The "A-Train" Satellite Constellation
What is the A-Train?
The "A-Train" satellite constellation will consist of seven satellites flying in close proximity. Each individual mission has its own science objectives; all will improve our understanding of aspects of the Earth's climate. The synergism that is expected to be gained by flying in close proximity to each other should enable the overall science results of the Afternoon Constellation to be greater than the sum of the science of each individual mission.
The A-Train formation will help answer these important questions.
- What are the aerosol types and how do observationsmatch global emission and transport models?
- How do aerosols contribute to the Earth RadiationBudget (ERB)/climate forcing?
- How does cloud layering affect the Earth RadiationBudget?
- What is the vertical distribution of cloudwater/ice in cloud systems?
- What is the role of Polar Stratospheric Clouds inozone loss and denitrification of the Arctic vortex?
History of the A-Train
NASA launched the Aqua satellite on May 4, 2002 and it is currently performing nominally on orbit. On July 15, 2004, the Aura satellite was launched and phased with Aqua such that one of the Aura instruments, the Microwave Limb Sounder (MLS), is able to view the same air mass that Aqua observed eight minutes earlier. In 2008, Aura was moved forward to eliminate this eight minute delay. The joint NASA/CNES CALIPSO, and the CloudSat missions were launched on April 28, 2006. Both launched on the same expendable launch vehicle and CALIPSO flies from 30 to 120 seconds behind Aqua with CloudSat currently leading CALIPSO by 17.5±2.5 seconds. This tight formation enables synergistic measurements with Aqua, which is a key science requirement for the Afternoon Constellation. A French mission, PARASOL, was launched on December 18, 2004 by the French Space Agency/CNES and flies 58 seconds behind the CALIPSO control box.
Video : "The A-Train"
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A Closer Look at Each A-Train Satellite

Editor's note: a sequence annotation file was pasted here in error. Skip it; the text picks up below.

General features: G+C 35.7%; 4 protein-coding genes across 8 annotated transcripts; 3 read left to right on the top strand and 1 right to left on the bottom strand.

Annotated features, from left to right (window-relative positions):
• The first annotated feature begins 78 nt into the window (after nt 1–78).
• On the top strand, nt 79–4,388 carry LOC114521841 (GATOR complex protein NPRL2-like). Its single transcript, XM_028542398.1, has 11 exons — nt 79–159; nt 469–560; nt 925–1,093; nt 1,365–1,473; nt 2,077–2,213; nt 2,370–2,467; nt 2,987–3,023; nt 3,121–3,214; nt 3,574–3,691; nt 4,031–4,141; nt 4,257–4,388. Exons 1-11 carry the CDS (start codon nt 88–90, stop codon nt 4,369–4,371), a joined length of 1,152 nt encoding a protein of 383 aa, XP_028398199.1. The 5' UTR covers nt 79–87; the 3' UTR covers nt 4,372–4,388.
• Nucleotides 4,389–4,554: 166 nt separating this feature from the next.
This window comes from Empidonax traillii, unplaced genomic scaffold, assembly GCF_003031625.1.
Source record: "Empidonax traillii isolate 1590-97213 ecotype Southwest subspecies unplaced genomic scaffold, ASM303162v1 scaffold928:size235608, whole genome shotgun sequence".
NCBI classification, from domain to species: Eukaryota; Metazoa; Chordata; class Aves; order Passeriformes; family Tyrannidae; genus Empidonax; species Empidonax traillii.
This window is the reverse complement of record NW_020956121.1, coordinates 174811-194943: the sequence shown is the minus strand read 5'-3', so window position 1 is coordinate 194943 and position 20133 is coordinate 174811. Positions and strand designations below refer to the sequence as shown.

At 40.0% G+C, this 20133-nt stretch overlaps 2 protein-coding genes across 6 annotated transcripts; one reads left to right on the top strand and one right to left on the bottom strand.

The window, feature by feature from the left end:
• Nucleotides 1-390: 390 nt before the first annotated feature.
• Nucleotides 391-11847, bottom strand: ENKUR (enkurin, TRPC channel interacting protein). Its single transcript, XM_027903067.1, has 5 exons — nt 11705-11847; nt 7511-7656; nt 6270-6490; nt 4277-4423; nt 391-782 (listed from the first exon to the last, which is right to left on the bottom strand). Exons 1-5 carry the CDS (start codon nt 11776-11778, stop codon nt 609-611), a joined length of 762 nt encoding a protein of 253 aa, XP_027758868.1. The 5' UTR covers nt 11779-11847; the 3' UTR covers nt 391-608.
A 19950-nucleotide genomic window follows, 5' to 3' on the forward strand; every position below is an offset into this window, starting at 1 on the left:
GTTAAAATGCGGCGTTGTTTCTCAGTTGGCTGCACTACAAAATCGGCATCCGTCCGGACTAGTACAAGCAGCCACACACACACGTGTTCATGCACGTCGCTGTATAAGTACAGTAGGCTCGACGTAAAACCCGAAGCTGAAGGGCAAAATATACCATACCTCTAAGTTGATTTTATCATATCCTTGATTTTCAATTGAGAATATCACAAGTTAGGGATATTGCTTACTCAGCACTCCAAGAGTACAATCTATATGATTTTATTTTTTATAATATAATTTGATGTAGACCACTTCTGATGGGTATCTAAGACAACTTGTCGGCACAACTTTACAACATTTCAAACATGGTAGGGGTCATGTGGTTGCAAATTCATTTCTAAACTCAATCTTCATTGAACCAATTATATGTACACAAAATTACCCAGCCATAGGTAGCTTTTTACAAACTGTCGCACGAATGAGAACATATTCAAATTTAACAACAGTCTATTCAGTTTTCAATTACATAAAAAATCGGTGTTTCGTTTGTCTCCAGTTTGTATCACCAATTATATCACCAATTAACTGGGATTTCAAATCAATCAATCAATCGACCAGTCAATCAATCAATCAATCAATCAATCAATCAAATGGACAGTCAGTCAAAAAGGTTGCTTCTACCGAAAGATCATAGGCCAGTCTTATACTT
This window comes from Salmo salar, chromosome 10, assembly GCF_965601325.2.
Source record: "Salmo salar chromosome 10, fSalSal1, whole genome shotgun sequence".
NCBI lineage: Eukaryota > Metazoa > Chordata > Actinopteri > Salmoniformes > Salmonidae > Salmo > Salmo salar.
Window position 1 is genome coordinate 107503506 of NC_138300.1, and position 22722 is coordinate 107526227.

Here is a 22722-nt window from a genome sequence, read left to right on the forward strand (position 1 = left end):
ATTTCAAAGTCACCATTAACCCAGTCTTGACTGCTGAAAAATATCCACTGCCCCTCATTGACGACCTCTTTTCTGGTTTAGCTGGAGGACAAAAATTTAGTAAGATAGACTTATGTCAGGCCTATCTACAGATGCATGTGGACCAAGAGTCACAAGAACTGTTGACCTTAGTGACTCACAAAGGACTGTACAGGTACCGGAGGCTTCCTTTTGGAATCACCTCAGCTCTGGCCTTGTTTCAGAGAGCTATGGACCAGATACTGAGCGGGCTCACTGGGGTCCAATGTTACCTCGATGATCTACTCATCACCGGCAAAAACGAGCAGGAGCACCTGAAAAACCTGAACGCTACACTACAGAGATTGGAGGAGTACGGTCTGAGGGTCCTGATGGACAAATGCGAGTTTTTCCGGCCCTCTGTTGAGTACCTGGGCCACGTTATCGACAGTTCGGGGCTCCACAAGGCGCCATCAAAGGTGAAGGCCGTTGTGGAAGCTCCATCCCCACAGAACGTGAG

Aqua is designed to acquire precise atmospheric and oceanic measurements to
provide a greater understanding of their role in the Earth's climate
and its variations. The satellite's instruments provide regional to
global land cover, land cover change, and atmospheric constituents.
The Aura mission is designed to observe the atmosphere to answer the following
three high-priority environmental questions: Is the Earth's ozone layer
recovering? Is air quality getting worse? How is the Earth's climate
changing? Aura's new objective over previous atmospheric research
missions is also to probe the Earth's troposphere.
CloudSAT is a cooperative mission with Canada, will use advanced radar to "slice"
through clouds to see their vertical structure, providing a completely
new observational capability from space. CloudSAT will look at the
structure, composition, and effects of clouds and will be one of the
first satellites to study clouds on a global basis.
CALIPSO will provide key measurements of aerosol and cloud properties needed to
improve climate predictions. CALIPSO will fly a 3-channel LIDAR with a
suite of passive instruments in formation with Aqua to obtain
coincident observations of radiative fluxes and atmospheric conditions.
CloudSAT will also fly in formation with CALIPSO to provide a
comprehensive characterization of the structure and composition of
clouds and their effects on climate under all weather conditions.
PARASOL (Polarization and Anisotropy of Réflectances for Atmospheric Sciences coupled with Observations from a Lidar) is a French's CNES
microsatellite project. Its main purpose is to improve the
characterization of the clouds and aerosols microphysical and radiative
properties, needed to understand and model the radiative impact of
clouds and aerosols. (Credit: CNES)
The Glory satellite will help scientists fill in a gap in their understanding of global warming: the role of clouds and airborne particles. It will collect data on the properties of aerosols and black carbon in the Earth's atmosphere and climate system.